How Can a Child with Hearing Loss Learn to Communicate?

There are different ways for children to learn language when they have hearing impairment. Here are a few of the main ones:

  • Oral/Auditory options combine hearing, lip-reading, speech therapy and hearing devices such as hearing aids and cochlear implants. The goals of these options are to help children develop speech and English-language skills.
  • American Sign Language (ASL) is a language used by some individuals with severe hearing impairment and their families. ASL uses hand signs, body movements, facial expressions and gestures. It’s a language with grammar rules that are different from English. ASL has no written form.
  • Cued speech is a system that uses hand shapes in different locations along with the natural mouth movements to represent speech sounds. Watching the mouth movements and the hand shapes can help some children learn to speech-read English; this is especially important in discriminating between sounds that sound different but look the same on the lips.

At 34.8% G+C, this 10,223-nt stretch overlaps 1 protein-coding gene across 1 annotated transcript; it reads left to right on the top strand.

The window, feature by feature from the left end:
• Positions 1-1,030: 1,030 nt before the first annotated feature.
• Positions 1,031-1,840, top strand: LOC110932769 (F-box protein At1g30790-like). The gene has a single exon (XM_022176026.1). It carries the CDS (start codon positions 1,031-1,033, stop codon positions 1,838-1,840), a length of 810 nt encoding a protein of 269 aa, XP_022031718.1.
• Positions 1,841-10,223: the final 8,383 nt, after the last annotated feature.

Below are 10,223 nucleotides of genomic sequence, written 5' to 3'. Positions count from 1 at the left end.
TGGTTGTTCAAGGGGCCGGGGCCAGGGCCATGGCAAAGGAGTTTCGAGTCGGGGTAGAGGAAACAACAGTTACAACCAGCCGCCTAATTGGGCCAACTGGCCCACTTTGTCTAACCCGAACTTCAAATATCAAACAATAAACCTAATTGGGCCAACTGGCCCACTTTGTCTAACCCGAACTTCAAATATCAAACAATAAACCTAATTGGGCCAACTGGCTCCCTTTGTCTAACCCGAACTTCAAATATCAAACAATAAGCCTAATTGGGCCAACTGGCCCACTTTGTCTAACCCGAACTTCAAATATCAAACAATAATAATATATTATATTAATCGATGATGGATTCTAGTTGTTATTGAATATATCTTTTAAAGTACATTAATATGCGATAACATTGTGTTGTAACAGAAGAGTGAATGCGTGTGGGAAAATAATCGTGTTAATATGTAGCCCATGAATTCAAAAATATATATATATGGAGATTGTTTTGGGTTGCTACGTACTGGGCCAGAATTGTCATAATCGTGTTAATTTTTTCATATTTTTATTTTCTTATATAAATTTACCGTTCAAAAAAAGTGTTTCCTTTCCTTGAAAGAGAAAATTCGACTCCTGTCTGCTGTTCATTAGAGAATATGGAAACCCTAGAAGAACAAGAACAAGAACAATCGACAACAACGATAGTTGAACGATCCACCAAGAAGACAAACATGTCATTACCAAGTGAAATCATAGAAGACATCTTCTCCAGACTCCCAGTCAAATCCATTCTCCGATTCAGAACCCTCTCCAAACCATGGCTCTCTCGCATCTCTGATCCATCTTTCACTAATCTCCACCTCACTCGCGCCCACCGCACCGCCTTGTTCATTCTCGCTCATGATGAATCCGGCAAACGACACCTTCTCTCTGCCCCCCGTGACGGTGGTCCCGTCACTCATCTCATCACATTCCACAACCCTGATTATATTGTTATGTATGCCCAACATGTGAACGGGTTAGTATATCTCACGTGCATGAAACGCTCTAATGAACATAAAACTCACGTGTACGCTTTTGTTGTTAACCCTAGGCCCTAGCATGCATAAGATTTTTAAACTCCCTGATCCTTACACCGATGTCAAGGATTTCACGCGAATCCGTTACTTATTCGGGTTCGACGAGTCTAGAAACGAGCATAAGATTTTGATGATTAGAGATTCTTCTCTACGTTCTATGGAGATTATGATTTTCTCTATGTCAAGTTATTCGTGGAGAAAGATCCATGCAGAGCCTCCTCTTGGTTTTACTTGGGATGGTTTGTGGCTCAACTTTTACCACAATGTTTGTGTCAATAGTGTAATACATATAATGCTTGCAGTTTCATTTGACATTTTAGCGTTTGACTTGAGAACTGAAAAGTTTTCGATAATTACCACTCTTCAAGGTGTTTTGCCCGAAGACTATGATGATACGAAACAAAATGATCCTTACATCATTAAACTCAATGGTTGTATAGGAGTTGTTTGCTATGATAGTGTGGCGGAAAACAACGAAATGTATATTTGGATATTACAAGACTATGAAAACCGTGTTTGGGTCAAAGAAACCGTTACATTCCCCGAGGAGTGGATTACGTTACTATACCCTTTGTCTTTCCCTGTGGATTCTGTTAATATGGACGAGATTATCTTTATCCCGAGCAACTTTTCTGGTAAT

• Signed English is a system that uses signs to represent words or phrases in the English language. Signed English is designed to enhance the use of both spoken and written English.

Combined options use portions of the various methods listed above. For example, some deaf children who use oral/auditory options also learn sign language. Children who use ASL also learn to read and write in English. Combined options can expose children who are deaf or hard of hearing to many different ways for communicating and expressing themselves.

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My child has hearing loss. Will she able to fit in at school?

Visit the My Child Without Limits support community and talk to fellow parents, caregivers, and experts about the challenges facing your child.

 

Resources:

American Speech-Language-Hearing Association
Aural/Audiologic Rehabilitation for Children
Cochlear Implants
Children and Hearing Aids

National Institute on Deafness and Other Communication Disorders
Communication Considerations for Parents of Children with Hearing Loss

US Department of Education
Opening Doors: Technology and Communication Options for Children with Hearing Loss

Laurent Clerc National Deaf Education Center
Hearing & Communication Technology

My Baby’s Hearing
Cochlear Implants
Hearing Aid Choices